During the experimentation, the researcher had used H2DCFDA as a probe for the mitochondrial redox state measurement. During the experiment, they used carbonylcyanide-p-trifluomethoxyphenylhydrazone (FCCP) as a mitochondrial protonophore for positive control.
They measured the mitochondrial H2O2 production using an Amplex red assay. During the assay, they added the Amplex red into each of the wells with a final volume of the respiration buffer containing malate and glutamate. They incubate the plate recorded the fluorescence data using the microplate compatible fluorimeter.
The effect of the zinc and calcium on the production of the H2O2 was measured using the antimycin A, an inhibitor of the complex III. Then after, vitamin E and N-acetyl-cysteine were used as antioxidants to access their H2O2 scavenging effects.
Researchers accessed the mitochondrial respiration at 13 °C using the Clark electrode and analyzed the effect of the zinc and calcium on the mitochondrial respiration, using different doses. At last, they measured the mitochondrial size using the transmission electron microscopy. After all these experiments, researchers found that the N-acetyl-cysteine, vitamin E, zinc and calcium all have an anti and pro-oxidant effect based on their doses.
Real-time flow cytometric measurement reveals that the higher dose of the N-acetyl cysteine and vitamin E individually mitigates the oxidation of the mitochondrial redox state. In opposite to that, their low dose caused a shift of the mitochondrial redox state towards the more oxidized state.
However, the reverse effect was seen in the case of the Zn and the Ca ions. The lower dose of the Zn and Ca alone did not affect the mitochondrial redox state. But in the combination of these ions in a lower dose significantly decreased the oxidation state of the mitochondria. Moreover, the combined high dose of these ions caused strong and time-dependent shifting of the mitochondrial redox state towards the oxidized state.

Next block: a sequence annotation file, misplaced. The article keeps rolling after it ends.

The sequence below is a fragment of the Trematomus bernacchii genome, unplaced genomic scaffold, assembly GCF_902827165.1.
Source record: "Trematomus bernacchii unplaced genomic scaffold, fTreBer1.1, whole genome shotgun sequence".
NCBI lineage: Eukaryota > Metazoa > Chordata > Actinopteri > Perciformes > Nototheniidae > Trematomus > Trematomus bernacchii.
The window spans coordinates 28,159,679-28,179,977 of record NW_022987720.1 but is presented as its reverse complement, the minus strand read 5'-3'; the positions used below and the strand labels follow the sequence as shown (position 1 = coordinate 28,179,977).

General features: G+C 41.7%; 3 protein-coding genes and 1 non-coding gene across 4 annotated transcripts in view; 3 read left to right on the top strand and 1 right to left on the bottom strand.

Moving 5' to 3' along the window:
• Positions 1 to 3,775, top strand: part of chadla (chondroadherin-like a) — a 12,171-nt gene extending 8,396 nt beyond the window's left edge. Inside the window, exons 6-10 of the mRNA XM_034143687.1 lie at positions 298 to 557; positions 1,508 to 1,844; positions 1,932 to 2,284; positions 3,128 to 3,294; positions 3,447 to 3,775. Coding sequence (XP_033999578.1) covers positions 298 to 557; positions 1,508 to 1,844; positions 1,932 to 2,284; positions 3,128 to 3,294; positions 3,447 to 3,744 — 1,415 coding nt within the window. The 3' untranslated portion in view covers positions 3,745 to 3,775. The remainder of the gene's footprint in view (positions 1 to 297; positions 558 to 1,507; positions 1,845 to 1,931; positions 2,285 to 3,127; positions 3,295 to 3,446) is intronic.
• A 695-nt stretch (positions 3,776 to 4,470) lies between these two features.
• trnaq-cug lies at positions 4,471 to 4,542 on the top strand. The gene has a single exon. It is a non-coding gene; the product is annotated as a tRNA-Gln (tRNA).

Effect of elevated Zn and Ca ions on morphology
The ions have separate effects on the morphological structure of the mitochondria. Zn alone decreases the size of the mitochondrial. In contrast to that, calcium alone increases mitochondrial size. Increased size of mitochondria causes dilution of the matrix leading to the disruption of the cristae, vacuolation. In addition to that, the diluted matrix leads to the increased separation of the intermembrane space.
Zn and Ca ions individually stimulate the state 3 respiration while at higher dose inhibit the state 3 respiration. But in combination, zinc and calcium at lower doses inhibit the state 3 respiration by 24-89%.
In conclusion, a low dose of the zinc plus calcium has antioxidant properties while at the higher dose they act as a pro-oxidant. Zinc individually or in combination with calcium promotes H2O2 production. However, it doesn’t decouple the mitochondria nor inhibits the complex I. Produced H2O2 are manageable by the natural antioxidants such as glutathione, vitamin E, NADPH, etc.
Reference: Free Radical Biology and Medicine (Zinc and calcium modulate mitochondrial redox state and morphofunctional integrity)
Article DOI: 10.1016/j.freeradbiomed.2015.03.017